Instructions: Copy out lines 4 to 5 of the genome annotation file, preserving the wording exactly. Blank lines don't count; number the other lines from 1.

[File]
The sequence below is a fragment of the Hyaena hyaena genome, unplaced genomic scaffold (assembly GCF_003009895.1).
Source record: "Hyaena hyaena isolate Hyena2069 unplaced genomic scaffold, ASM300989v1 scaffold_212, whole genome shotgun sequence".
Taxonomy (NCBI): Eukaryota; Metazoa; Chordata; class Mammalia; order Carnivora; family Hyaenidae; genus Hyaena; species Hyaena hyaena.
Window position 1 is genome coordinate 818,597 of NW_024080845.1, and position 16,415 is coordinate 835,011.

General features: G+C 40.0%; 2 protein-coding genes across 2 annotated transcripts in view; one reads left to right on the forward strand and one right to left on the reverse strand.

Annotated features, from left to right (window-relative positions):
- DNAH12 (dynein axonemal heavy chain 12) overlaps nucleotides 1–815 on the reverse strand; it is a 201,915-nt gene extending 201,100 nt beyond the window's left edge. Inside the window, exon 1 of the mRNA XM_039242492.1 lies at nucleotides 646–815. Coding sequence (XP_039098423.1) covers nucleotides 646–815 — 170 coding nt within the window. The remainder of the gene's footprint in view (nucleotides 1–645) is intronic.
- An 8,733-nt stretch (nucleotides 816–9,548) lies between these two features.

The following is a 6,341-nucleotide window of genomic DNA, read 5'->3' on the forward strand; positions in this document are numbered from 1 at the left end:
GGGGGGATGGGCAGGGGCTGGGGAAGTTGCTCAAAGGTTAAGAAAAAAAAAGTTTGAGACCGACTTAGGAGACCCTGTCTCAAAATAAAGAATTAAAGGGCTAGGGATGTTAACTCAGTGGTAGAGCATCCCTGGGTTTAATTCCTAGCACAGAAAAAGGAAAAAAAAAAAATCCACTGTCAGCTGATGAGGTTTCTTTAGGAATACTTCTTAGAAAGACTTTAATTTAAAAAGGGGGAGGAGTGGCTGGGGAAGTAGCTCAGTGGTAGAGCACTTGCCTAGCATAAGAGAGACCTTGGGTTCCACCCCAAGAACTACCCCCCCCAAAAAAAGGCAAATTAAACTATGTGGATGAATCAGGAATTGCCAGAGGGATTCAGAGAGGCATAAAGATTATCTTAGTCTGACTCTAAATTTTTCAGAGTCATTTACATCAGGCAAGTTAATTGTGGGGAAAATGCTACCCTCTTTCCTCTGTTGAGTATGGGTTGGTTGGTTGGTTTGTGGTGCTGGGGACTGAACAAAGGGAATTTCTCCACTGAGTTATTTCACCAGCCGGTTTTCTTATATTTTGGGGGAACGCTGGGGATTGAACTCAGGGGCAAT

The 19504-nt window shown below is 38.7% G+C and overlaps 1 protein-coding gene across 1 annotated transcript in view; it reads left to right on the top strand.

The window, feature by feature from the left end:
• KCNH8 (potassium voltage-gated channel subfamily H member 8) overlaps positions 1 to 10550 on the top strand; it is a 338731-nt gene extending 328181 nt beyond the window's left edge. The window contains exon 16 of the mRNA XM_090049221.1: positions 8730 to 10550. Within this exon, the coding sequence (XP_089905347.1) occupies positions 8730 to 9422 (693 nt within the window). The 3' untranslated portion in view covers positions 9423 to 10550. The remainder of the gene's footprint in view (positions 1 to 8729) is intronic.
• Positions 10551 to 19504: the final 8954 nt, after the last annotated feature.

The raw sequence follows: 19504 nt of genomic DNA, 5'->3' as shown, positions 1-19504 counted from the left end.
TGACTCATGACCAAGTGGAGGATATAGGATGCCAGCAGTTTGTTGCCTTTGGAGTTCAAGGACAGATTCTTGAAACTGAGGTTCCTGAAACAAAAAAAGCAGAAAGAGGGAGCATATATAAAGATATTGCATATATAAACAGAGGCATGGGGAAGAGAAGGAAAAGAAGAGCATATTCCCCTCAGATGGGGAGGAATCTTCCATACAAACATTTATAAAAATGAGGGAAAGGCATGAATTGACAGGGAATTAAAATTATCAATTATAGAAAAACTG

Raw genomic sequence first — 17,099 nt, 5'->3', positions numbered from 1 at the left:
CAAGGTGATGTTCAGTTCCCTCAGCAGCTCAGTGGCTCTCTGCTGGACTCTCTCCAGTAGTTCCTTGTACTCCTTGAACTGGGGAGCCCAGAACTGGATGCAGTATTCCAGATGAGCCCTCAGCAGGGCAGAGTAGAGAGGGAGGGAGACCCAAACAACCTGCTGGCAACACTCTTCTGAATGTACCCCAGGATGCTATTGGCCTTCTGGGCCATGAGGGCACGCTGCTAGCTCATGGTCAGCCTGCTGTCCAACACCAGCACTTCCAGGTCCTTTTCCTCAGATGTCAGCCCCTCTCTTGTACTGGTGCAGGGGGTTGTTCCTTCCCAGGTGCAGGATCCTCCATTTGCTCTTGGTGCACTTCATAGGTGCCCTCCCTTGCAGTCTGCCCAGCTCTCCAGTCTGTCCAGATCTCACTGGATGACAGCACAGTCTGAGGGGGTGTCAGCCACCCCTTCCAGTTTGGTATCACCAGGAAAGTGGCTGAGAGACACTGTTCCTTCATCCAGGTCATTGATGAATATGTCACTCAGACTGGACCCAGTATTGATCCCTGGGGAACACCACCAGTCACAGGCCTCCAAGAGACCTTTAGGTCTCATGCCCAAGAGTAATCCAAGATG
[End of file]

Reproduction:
Window position 1 is genome coordinate 818,597 of NW_024080845.1, and position 16,415 is coordinate 835,011.

General features: G+C 40.0%; 2 protein-coding genes across 2 annotated transcripts in view; one reads left to right on the forward strand and one right to left on the reverse strand.